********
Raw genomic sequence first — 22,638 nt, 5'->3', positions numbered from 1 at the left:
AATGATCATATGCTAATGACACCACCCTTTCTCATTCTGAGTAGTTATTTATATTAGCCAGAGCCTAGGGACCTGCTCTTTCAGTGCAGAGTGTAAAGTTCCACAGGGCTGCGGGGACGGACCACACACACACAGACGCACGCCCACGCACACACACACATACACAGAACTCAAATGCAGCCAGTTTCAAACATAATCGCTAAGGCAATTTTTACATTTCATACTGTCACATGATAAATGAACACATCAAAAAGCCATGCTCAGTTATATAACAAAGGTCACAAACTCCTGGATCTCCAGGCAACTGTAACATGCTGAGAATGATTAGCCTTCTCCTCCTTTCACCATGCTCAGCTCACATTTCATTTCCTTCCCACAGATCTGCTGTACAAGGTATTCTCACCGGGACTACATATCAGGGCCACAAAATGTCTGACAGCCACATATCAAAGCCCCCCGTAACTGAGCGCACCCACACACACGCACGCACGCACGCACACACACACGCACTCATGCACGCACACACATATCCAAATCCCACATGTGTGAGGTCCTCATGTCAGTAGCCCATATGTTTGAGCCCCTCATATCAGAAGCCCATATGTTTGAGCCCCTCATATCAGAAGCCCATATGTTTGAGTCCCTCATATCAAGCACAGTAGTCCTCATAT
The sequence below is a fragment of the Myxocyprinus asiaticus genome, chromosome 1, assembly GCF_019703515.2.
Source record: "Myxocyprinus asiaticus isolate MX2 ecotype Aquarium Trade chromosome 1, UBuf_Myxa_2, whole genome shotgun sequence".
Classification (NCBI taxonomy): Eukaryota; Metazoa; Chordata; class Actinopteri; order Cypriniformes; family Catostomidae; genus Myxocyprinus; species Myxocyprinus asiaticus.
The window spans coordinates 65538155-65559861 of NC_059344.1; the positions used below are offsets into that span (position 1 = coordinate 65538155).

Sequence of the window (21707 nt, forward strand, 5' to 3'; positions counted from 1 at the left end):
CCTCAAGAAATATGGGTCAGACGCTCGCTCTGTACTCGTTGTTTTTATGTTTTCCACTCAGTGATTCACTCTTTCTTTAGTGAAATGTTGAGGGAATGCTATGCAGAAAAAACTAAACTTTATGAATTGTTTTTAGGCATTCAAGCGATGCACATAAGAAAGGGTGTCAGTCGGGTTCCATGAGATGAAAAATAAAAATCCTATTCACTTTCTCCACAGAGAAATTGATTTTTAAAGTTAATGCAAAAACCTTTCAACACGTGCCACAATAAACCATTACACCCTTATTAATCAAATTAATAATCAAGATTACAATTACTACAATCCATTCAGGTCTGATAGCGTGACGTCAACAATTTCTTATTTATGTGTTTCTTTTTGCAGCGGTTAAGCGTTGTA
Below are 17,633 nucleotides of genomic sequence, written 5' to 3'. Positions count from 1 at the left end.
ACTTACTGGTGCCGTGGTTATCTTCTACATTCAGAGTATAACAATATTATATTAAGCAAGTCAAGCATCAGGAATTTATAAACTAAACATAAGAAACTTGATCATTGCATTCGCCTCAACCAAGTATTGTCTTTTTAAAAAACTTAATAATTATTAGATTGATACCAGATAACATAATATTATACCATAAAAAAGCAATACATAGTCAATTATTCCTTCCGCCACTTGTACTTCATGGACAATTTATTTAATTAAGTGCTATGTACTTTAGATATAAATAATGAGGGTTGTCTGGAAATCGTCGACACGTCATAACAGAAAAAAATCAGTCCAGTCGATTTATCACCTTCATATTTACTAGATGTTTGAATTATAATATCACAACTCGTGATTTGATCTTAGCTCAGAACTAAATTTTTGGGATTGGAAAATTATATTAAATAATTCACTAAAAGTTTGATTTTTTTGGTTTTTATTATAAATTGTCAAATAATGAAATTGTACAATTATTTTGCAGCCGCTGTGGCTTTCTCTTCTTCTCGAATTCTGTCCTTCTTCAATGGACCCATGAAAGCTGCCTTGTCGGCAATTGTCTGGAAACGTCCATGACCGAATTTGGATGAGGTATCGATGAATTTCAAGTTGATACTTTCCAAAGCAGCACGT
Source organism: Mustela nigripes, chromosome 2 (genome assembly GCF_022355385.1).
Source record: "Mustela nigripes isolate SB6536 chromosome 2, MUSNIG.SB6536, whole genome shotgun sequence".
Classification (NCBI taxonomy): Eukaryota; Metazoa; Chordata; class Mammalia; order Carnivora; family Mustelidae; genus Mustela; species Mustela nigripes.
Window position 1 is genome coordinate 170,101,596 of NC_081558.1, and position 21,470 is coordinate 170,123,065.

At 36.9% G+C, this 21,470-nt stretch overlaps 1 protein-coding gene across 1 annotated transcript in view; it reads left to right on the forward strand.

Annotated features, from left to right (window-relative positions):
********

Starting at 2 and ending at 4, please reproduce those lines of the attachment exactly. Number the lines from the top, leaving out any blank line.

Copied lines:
AATGATCATATGCTAATGACACCACCCTTTCTCATTCTGAGTAGTTATTTATATTAGCCAGAGCCTAGGGACCTGCTCTTTCAGTGCAGAGTGTAAAGTTCCACAGGGCTGCGGGGACGGACCACACACACACAGACGCACGCCCACGCACACACACACATACACAGAACTCAAATGCAGCCAGTTTCAAACATAATCGCTAAGGCAATTTTTACATTTCATACTGTCACATGATAAATGAACACATCAAAAAGCCATGCTCAGTTATATAACAAAGGTCACAAACTCCTGGATCTCCAGGCAACTGTAACATGCTGAGAATGATTAGCCTTCTCCTCCTTTCACCATGCTCAGCTCACATTTCATTTCCTTCCCACAGATCTGCTGTACAAGGTATTCTCACCGGGACTACATATCAGGGCCACAAAATGTCTGACAGCCACATATCAAAGCCCCCCGTAACTGAGCGCACCCACACACACGCACGCACGCACGCACACACACACGCACTCATGCACGCACACACATATCCAAATCCCACATGTGTGAGGTCCTCATGTCAGTAGCCCATATGTTTGAGCCCCTCATATCAGAAGCCCATATGTTTGAGCCCCTCATATCAGAAGCCCATATGTTTGAGTCCCTCATATCAAGCACAGTAGTCCTCATAT
The sequence below is a fragment of the Myxocyprinus asiaticus genome, chromosome 1, assembly GCF_019703515.2.
Source record: "Myxocyprinus asiaticus isolate MX2 ecotype Aquarium Trade chromosome 1, UBuf_Myxa_2, whole genome shotgun sequence".